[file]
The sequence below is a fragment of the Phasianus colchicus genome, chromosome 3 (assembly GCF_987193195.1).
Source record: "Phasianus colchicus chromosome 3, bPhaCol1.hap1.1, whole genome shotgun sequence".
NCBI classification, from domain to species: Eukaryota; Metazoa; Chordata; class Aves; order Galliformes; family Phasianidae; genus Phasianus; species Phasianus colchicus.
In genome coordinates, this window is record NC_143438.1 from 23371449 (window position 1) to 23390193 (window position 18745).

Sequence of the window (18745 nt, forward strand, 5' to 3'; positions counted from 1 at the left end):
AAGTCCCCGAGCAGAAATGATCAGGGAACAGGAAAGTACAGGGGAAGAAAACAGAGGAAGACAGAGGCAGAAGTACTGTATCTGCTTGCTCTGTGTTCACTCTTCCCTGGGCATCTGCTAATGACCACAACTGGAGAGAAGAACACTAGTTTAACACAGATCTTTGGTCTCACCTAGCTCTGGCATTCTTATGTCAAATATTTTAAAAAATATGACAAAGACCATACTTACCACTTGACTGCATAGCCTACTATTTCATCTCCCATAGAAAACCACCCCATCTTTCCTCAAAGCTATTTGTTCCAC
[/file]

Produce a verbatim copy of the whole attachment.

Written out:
The sequence below is a fragment of the Phasianus colchicus genome, chromosome 3 (assembly GCF_987193195.1).
Source record: "Phasianus colchicus chromosome 3, bPhaCol1.hap1.1, whole genome shotgun sequence".
NCBI classification, from domain to species: Eukaryota; Metazoa; Chordata; class Aves; order Galliformes; family Phasianidae; genus Phasianus; species Phasianus colchicus.
In genome coordinates, this window is record NC_143438.1 from 23371449 (window position 1) to 23390193 (window position 18745).

Sequence of the window (18745 nt, forward strand, 5' to 3'; positions counted from 1 at the left end):
AAGTCCCCGAGCAGAAATGATCAGGGAACAGGAAAGTACAGGGGAAGAAAACAGAGGAAGACAGAGGCAGAAGTACTGTATCTGCTTGCTCTGTGTTCACTCTTCCCTGGGCATCTGCTAATGACCACAACTGGAGAGAAGAACACTAGTTTAACACAGATCTTTGGTCTCACCTAGCTCTGGCATTCTTATGTCAAATATTTTAAAAAATATGACAAAGACCATACTTACCACTTGACTGCATAGCCTACTATTTCATCTCCCATAGAAAACCACCCCATCTTTCCTCAAAGCTATTTGTTCCAC